Static and time-variable gravity fields of the Earth, computed from GRACE data by the Celestial Mechanics Approach at AIUB.

U. Meyer, A. Jaeggi, G. Beutler

The static field AIUB-GRACE03S

The multi-annual mean gravity field AIUB-GRACE03S was computed from kinematic positions based on high-low GPS and low-low K-band inter-satellite range-rate observations collected on board the two GRACE satellites between August 2003 and December 2009. The static coefficients were estimated up to degree and order 160 in the course of a generalized orbit adjustment procedure. Secular and periodic variations with annual and biannual frequencies were solved in parallel up to degree and order 30. EGM96 served as a priori gravity field model and no regularizations have been applied. Periods of orbit resonances in autumn 2004 and in 2009 were excluded from the mean field.

AIUB-GRACE03S is available on the website of the ICGEM (ICGEM).

Figure 1: Gravity anomalies calculated on the basis of AIUB-GRACE03S (mgal).

Monthly gravity field solutions AIUB_YYMM_6045

Based on the static part of AIUB-GRACE03S (up to degree and order 160) monthly gravity field solutions up to degree and order 60 were estimated for the timespan from July 2003 to December 2009 (also available during resonance periods with no regularizations been applied). Some gaps remain (November 2003, January 2004 and November 2004) due to data gaps, observations of reduced quality, or processing artefacts.

The monthly gravity field solutions reveal secular variations due to ice mass change over Greenland, Alaska, and Antarctica, as well as Global Isostatic Adjustment (GIA), e.g., in Fennoscandia and northern Canada. Periodic variations are mainly caused by the hydrological cycle and are prominent in river basins like the Amazon. A parametric model of these changes was derived a posteriori from the monthly solutions by representing each gravity field coefficient with a static term, a linear trend, and periodic variations on annual and biannual frequencies. The trends from this model are visualized in Fig. 2, the periodic variations up to degree and order 30 in Fig. 3. These variations estimated a posteriori agree very well with those estimated directly in AIUB-GRACE03S (to a reduced resolution of degree and order 30).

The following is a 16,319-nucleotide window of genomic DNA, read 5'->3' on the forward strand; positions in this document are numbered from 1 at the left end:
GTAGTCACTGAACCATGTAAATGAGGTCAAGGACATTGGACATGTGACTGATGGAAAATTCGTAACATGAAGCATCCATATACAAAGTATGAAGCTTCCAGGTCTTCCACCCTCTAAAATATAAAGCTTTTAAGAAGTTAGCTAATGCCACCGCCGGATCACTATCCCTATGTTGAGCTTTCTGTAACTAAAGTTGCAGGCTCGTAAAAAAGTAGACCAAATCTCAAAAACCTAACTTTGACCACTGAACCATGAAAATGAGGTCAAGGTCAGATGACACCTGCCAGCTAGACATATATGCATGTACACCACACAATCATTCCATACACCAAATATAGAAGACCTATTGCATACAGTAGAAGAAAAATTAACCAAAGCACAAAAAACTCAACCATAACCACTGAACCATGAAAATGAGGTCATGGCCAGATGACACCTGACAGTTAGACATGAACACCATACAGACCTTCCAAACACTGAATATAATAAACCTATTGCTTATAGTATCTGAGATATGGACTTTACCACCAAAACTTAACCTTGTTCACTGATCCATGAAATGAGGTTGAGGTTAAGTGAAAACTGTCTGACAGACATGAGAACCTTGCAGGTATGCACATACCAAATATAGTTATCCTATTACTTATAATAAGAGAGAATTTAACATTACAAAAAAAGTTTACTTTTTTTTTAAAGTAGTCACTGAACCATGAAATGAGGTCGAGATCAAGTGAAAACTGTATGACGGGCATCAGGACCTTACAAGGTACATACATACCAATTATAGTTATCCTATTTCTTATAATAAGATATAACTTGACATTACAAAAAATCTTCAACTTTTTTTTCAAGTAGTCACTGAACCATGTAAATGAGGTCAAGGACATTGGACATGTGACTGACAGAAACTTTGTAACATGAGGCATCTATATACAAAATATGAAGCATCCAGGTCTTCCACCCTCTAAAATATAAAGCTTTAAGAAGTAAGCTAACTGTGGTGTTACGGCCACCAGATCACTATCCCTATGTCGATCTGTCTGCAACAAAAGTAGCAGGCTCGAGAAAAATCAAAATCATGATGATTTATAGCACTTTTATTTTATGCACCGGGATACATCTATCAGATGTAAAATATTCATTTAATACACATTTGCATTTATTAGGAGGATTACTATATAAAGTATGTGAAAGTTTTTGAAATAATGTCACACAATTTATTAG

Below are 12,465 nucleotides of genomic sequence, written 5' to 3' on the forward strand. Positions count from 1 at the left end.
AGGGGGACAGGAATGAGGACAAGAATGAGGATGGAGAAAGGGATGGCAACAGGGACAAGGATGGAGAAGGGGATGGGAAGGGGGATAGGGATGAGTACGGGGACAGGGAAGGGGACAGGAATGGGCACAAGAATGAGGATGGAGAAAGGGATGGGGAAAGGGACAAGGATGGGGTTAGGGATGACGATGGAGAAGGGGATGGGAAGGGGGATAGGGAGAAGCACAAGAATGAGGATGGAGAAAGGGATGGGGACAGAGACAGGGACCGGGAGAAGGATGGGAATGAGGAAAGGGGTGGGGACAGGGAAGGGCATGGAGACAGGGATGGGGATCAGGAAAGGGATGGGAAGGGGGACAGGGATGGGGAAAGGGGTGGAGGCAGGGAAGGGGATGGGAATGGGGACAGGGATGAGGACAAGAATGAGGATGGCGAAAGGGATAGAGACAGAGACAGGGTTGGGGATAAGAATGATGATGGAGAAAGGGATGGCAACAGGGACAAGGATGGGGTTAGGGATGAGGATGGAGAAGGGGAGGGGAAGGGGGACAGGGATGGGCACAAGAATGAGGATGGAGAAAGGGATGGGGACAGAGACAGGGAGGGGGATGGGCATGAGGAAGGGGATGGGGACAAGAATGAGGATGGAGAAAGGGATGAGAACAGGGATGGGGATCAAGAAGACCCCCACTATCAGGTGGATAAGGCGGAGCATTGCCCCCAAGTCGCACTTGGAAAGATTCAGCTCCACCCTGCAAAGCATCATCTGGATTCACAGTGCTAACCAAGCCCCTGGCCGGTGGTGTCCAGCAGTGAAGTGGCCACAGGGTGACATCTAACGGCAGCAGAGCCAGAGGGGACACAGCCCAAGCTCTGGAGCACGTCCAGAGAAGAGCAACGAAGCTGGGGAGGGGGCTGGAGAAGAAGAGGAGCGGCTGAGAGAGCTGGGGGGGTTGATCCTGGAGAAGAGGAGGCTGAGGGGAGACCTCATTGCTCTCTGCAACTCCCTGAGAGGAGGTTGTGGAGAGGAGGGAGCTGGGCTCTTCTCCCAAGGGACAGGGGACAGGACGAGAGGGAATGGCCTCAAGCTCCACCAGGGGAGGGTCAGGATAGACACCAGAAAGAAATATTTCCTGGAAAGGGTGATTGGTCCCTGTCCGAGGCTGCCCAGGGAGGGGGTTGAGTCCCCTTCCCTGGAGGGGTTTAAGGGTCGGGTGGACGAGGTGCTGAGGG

Figure 2: Secular variations in geoid heights (m) from 2003 to 2009. Shown are statistically significant terms up to degree and order 60. At northern latitudes the effects of ice mass loss and isostatic adjustment are well visible. The instantaneous change in gravity due to the Sumatra earthquake 2004 shows up in the trends as an artefact. Over the oceans the noisy longitudinal stripes typical for GRACE are dominant.

Figure 3: Periodic gravity variations in equivalent water heights (-20 cm ... +20 cm). One cycle corresponds to one year. Only statistically significant terms up to degree and order 30 are shown.

The secular and periodic variations estimated a posteriori from the monthly fields were statistically checked for their significance. Only few biannual variations were tested positive (not shown). In contrast annual periodic variations as well as trends can be determined significantly at least up to degree 60 and order 16 (Figs. 4 and 5).

Figure 4: Triangle plot of significance of periodic annual variations per coefficient (in the left half of the triangle are the S-coefficients, in the right half are the C-coefficients). Blue corresponds to high significance, red to insignificance.

Figure 5: Triangle plot of significance of secular variations per coefficient (in the left half of the triangle are the S-coefficients, in the right half are the C-coefficients). Blue corresponds to high significance, red to insignificance.

To get a measure for the accuracy of the single gravity coefficients all variations that could not be modeled by linear or annual/biannual periodic parameters, were interpreted as noise. Therefore the modeled time variations were subtracted from the monthly solutions and the mean errors of the corrected coefficients against the static field determined (Fig. 6).